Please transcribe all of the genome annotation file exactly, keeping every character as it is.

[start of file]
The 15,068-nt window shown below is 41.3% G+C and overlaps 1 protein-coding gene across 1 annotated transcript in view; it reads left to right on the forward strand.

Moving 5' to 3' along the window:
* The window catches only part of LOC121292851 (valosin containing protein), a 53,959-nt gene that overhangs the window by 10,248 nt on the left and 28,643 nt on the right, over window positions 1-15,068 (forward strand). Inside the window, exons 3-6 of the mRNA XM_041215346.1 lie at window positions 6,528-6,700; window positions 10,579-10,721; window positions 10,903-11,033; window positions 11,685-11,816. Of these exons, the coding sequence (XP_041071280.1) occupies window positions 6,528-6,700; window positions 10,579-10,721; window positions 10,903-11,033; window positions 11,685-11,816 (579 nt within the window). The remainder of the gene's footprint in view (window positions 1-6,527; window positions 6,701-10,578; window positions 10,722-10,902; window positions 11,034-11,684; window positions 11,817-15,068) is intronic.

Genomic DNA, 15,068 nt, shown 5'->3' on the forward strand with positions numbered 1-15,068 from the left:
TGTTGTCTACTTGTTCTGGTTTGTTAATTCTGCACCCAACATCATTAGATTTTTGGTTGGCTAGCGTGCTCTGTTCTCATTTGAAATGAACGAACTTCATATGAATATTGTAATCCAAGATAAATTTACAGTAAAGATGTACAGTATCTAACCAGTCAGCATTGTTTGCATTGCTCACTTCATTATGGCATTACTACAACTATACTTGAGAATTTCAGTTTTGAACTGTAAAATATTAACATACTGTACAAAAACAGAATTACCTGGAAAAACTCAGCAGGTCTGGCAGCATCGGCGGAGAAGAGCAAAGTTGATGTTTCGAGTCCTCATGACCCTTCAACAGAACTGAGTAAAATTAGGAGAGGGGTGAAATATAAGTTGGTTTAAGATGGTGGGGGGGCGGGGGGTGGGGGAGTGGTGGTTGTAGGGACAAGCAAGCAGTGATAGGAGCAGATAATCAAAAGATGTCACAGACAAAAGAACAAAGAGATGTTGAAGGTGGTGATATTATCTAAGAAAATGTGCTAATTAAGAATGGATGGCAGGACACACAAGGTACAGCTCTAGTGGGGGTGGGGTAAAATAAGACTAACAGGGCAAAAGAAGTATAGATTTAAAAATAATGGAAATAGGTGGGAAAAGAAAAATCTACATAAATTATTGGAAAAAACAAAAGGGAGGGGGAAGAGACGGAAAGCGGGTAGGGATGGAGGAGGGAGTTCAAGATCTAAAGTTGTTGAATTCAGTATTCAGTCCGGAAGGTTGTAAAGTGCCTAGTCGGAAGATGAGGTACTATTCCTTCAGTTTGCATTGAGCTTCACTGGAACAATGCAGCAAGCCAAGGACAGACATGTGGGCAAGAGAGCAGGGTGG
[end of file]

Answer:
The 15,068-nt window shown below is 41.3% G+C and overlaps 1 protein-coding gene across 1 annotated transcript in view; it reads left to right on the forward strand.

Moving 5' to 3' along the window:
* The window catches only part of LOC121292851 (valosin containing protein), a 53,959-nt gene that overhangs the window by 10,248 nt on the left and 28,643 nt on the right, over window positions 1-15,068 (forward strand). Inside the window, exons 3-6 of the mRNA XM_041215346.1 lie at window positions 6,528-6,700; window positions 10,579-10,721; window positions 10,903-11,033; window positions 11,685-11,816. Of these exons, the coding sequence (XP_041071280.1) occupies window positions 6,528-6,700; window positions 10,579-10,721; window positions 10,903-11,033; window positions 11,685-11,816 (579 nt within the window). The remainder of the gene's footprint in view (window positions 1-6,527; window positions 6,701-10,578; window positions 10,722-10,902; window positions 11,034-11,684; window positions 11,817-15,068) is intronic.

Genomic DNA, 15,068 nt, shown 5'->3' on the forward strand with positions numbered 1-15,068 from the left:
TGTTGTCTACTTGTTCTGGTTTGTTAATTCTGCACCCAACATCATTAGATTTTTGGTTGGCTAGCGTGCTCTGTTCTCATTTGAAATGAACGAACTTCATATGAATATTGTAATCCAAGATAAATTTACAGTAAAGATGTACAGTATCTAACCAGTCAGCATTGTTTGCATTGCTCACTTCATTATGGCATTACTACAACTATACTTGAGAATTTCAGTTTTGAACTGTAAAATATTAACATACTGTACAAAAACAGAATTACCTGGAAAAACTCAGCAGGTCTGGCAGCATCGGCGGAGAAGAGCAAAGTTGATGTTTCGAGTCCTCATGACCCTTCAACAGAACTGAGTAAAATTAGGAGAGGGGTGAAATATAAGTTGGTTTAAGATGGTGGGGGGGCGGGGGGTGGGGGAGTGGTGGTTGTAGGGACAAGCAAGCAGTGATAGGAGCAGATAATCAAAAGATGTCACAGACAAAAGAACAAAGAGATGTTGAAGGTGGTGATATTATCTAAGAAAATGTGCTAATTAAGAATGGATGGCAGGACACACAAGGTACAGCTCTAGTGGGGGTGGGGTAAAATAAGACTAACAGGGCAAAAGAAGTATAGATTTAAAAATAATGGAAATAGGTGGGAAAAGAAAAATCTACATAAATTATTGGAAAAAACAAAAGGGAGGGGGAAGAGACGGAAAGCGGGTAGGGATGGAGGAGGGAGTTCAAGATCTAAAGTTGTTGAATTCAGTATTCAGTCCGGAAGGTTGTAAAGTGCCTAGTCGGAAGATGAGGTACTATTCCTTCAGTTTGCATTGAGCTTCACTGGAACAATGCAGCAAGCCAAGGACAGACATGTGGGCAAGAGAGCAGGGTGG